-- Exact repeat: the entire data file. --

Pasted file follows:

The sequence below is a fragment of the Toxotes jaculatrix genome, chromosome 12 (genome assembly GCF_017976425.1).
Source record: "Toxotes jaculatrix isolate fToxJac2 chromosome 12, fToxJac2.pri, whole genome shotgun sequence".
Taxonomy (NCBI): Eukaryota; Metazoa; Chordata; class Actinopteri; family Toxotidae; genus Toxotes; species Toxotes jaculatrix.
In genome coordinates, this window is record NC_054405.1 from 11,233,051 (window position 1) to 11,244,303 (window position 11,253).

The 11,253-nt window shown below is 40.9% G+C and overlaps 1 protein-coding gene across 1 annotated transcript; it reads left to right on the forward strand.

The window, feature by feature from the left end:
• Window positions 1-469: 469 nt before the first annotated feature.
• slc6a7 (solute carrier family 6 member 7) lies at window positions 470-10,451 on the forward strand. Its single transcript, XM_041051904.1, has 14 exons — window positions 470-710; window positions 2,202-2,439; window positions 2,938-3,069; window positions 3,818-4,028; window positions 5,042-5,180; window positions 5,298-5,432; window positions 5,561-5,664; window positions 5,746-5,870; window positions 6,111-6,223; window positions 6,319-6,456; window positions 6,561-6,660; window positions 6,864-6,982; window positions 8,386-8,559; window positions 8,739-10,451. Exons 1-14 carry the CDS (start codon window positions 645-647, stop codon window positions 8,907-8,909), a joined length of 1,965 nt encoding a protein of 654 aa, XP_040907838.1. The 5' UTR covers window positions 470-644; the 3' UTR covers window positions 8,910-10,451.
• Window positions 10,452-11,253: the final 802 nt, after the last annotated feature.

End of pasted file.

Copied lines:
The sequence below is a fragment of the Toxotes jaculatrix genome, chromosome 12 (genome assembly GCF_017976425.1).
Source record: "Toxotes jaculatrix isolate fToxJac2 chromosome 12, fToxJac2.pri, whole genome shotgun sequence".
Taxonomy (NCBI): Eukaryota; Metazoa; Chordata; class Actinopteri; family Toxotidae; genus Toxotes; species Toxotes jaculatrix.
In genome coordinates, this window is record NC_054405.1 from 11,233,051 (window position 1) to 11,244,303 (window position 11,253).

The 11,253-nt window shown below is 40.9% G+C and overlaps 1 protein-coding gene across 1 annotated transcript; it reads left to right on the forward strand.

The window, feature by feature from the left end:
• Window positions 1-469: 469 nt before the first annotated feature.
• slc6a7 (solute carrier family 6 member 7) lies at window positions 470-10,451 on the forward strand. Its single transcript, XM_041051904.1, has 14 exons — window positions 470-710; window positions 2,202-2,439; window positions 2,938-3,069; window positions 3,818-4,028; window positions 5,042-5,180; window positions 5,298-5,432; window positions 5,561-5,664; window positions 5,746-5,870; window positions 6,111-6,223; window positions 6,319-6,456; window positions 6,561-6,660; window positions 6,864-6,982; window positions 8,386-8,559; window positions 8,739-10,451. Exons 1-14 carry the CDS (start codon window positions 645-647, stop codon window positions 8,907-8,909), a joined length of 1,965 nt encoding a protein of 654 aa, XP_040907838.1. The 5' UTR covers window positions 470-644; the 3' UTR covers window positions 8,910-10,451.
• Window positions 10,452-11,253: the final 802 nt, after the last annotated feature.